- Share with students that they will be using this diagram to understand the behaviors that led up to and followed the internment of Japanese Americans. To start, ask students where they think the forced removal of Japanese Americans into internment camp belongs on the pyramid (Discrimination: political discrimination, segregation). Acknowledge that for the purposes of this activity, “genocide” will not be used, as this does not apply to the Japanese- American experience.
- Divide students into 4–5 small groups. Ask each group to identify a recorder, and distribute Behaviors and Their Impact (one copy for each video clip the group will be viewing) and Short List of Definitions for Oral Histories. Explain that each group will be assigned a set of video clips to watch that are oral histories of surviving Japanese-American internees, who talk about their experiences before and after the internment camp experience. Instruct students to do the following:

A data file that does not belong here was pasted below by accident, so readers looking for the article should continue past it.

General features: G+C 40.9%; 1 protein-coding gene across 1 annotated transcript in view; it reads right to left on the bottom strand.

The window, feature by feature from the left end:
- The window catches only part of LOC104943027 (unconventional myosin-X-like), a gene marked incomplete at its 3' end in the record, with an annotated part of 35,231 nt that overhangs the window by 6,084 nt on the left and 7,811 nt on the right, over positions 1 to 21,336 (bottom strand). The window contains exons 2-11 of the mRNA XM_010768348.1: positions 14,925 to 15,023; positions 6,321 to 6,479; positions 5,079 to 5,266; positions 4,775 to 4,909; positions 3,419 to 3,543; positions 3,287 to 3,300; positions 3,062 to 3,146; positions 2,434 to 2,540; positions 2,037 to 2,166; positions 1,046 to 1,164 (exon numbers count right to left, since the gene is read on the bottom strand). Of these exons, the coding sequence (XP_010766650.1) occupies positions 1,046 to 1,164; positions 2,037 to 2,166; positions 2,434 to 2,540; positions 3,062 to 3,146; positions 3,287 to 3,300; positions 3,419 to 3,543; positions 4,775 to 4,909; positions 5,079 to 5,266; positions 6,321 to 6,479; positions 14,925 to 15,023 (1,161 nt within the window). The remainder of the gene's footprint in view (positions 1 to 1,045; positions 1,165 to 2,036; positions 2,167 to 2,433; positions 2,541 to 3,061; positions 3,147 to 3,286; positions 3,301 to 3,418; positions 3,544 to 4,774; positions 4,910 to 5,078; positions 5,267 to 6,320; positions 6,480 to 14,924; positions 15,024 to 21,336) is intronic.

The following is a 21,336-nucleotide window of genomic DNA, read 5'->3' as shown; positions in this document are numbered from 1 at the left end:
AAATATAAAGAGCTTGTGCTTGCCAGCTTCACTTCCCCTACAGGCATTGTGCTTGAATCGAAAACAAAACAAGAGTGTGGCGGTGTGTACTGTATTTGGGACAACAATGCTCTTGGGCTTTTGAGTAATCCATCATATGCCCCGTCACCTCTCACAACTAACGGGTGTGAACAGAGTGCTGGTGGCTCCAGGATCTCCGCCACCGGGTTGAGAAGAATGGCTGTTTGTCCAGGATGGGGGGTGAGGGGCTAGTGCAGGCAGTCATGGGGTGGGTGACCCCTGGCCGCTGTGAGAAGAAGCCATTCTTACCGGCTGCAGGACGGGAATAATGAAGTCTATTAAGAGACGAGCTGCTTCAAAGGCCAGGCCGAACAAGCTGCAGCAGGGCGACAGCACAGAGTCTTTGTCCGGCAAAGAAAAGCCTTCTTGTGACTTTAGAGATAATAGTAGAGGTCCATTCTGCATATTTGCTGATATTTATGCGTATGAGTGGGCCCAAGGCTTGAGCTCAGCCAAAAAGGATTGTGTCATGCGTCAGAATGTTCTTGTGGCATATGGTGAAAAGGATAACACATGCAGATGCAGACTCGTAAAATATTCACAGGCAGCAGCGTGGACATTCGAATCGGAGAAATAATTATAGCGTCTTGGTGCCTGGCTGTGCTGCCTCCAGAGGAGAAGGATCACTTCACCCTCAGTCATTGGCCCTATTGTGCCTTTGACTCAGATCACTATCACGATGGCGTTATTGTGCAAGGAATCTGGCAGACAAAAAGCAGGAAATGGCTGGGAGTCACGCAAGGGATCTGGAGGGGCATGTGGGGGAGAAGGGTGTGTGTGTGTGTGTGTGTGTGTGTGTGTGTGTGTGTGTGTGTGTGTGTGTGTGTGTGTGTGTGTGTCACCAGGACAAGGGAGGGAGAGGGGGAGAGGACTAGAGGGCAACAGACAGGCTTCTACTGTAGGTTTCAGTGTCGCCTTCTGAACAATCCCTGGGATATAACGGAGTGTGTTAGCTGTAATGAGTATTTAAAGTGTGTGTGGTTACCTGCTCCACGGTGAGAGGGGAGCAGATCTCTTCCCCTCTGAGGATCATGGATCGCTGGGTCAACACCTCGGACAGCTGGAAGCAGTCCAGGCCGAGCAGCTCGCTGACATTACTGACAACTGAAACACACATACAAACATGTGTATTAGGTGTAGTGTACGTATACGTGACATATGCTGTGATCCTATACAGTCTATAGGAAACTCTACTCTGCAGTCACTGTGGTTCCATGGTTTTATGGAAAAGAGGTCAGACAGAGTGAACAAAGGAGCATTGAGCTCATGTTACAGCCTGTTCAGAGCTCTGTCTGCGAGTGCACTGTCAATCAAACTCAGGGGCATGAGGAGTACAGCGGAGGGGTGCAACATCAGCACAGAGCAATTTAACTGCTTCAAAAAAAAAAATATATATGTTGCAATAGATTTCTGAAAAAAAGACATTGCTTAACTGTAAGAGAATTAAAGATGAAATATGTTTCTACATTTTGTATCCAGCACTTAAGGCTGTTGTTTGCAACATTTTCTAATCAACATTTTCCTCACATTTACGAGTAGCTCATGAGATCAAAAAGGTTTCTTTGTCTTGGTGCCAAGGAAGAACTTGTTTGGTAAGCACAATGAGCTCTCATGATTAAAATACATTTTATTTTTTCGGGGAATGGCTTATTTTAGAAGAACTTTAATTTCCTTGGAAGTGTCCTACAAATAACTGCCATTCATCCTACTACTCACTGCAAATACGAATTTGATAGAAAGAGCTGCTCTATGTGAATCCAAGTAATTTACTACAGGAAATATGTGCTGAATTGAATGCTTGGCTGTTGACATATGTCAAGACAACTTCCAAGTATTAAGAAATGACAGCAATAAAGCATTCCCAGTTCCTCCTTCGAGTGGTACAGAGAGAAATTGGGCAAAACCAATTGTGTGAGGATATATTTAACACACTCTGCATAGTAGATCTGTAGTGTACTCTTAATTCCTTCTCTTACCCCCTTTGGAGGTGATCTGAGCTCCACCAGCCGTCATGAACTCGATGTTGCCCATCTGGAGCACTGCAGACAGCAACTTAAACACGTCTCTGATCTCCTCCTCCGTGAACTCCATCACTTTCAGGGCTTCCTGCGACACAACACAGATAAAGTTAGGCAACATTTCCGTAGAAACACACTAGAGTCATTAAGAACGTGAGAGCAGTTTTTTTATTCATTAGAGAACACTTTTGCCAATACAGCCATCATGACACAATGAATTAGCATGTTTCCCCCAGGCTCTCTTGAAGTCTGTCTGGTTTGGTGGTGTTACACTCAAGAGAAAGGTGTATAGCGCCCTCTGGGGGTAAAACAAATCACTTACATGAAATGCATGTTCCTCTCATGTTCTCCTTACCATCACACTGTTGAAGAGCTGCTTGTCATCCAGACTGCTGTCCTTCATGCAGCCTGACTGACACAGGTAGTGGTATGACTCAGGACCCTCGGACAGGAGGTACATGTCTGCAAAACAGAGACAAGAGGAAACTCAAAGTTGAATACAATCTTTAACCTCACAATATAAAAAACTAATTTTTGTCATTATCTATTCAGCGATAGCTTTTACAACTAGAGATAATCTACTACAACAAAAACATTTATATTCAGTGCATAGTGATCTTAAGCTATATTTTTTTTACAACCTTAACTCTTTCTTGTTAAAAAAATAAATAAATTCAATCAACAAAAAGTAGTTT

- During the viewing, take notes about what behaviors were directed at the interviewees because of their Japanese heritage, and how these behaviors impacted them. Refer to the Short List of Definitions for Oral Histories for words used in the videos that may be unfamiliar.
- After viewing each clip, discuss what behaviors were directed toward the interviewee, where they would be classified on the pyramid and the impact of these behaviors. The group recorder should write out the group’s responses on the handout, one interviewee per handout.
- Each video is supplied in two sizes, for High and Low bandwidth connections, please select the best match for the connection speed at your location.
Assign the following clips, listed in alphabetical order by first name, to each group:
- Aiko Herzig-Yoshinaga Interview (High/Low)
- Frank Kitamoto Interview (High/Low)
- Frank Yamasaki Interview #1 (High/Low)
- Frank Yamasaki Interview #2 (High/Low)
- George Fugami Interview (High/Low)
- Mako Nakagawa Interview (High/Low)
- May K. Sasaki Interview (High/Low)
- May Ota Higa Interview #1 (High/Low)
- May Ota Higa Interview #2 (High/Low)
- Ruby Inouye Interview (High/Low)